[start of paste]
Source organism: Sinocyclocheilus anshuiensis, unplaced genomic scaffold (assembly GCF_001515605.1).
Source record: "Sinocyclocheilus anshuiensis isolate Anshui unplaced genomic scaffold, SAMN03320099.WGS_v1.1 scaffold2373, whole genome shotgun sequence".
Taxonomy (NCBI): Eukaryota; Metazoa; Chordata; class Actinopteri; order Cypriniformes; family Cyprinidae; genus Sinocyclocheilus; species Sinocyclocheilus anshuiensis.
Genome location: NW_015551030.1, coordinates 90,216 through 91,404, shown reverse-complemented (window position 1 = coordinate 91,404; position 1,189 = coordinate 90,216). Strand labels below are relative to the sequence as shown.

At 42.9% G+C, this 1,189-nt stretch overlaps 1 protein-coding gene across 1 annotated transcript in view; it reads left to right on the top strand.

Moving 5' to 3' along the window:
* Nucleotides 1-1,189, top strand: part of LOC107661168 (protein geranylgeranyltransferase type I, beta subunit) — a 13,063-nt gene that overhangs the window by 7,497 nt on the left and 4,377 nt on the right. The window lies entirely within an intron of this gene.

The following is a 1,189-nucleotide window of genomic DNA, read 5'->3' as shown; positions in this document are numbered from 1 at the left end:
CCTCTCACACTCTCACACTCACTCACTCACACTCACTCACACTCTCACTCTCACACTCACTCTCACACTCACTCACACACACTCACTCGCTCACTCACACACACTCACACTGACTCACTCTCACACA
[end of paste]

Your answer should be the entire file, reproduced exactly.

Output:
Source organism: Sinocyclocheilus anshuiensis, unplaced genomic scaffold (assembly GCF_001515605.1).
Source record: "Sinocyclocheilus anshuiensis isolate Anshui unplaced genomic scaffold, SAMN03320099.WGS_v1.1 scaffold2373, whole genome shotgun sequence".
Taxonomy (NCBI): Eukaryota; Metazoa; Chordata; class Actinopteri; order Cypriniformes; family Cyprinidae; genus Sinocyclocheilus; species Sinocyclocheilus anshuiensis.
Genome location: NW_015551030.1, coordinates 90,216 through 91,404, shown reverse-complemented (window position 1 = coordinate 91,404; position 1,189 = coordinate 90,216). Strand labels below are relative to the sequence as shown.

At 42.9% G+C, this 1,189-nt stretch overlaps 1 protein-coding gene across 1 annotated transcript in view; it reads left to right on the top strand.

Moving 5' to 3' along the window:
* Nucleotides 1-1,189, top strand: part of LOC107661168 (protein geranylgeranyltransferase type I, beta subunit) — a 13,063-nt gene that overhangs the window by 7,497 nt on the left and 4,377 nt on the right. The window lies entirely within an intron of this gene.

The following is a 1,189-nucleotide window of genomic DNA, read 5'->3' as shown; positions in this document are numbered from 1 at the left end:
CCTCTCACACTCTCACACTCACTCACTCACACTCACTCACACTCTCACTCTCACACTCACTCTCACACTCACTCACACACACTCACTCGCTCACTCACACACACTCACACTGACTCACTCTCACACA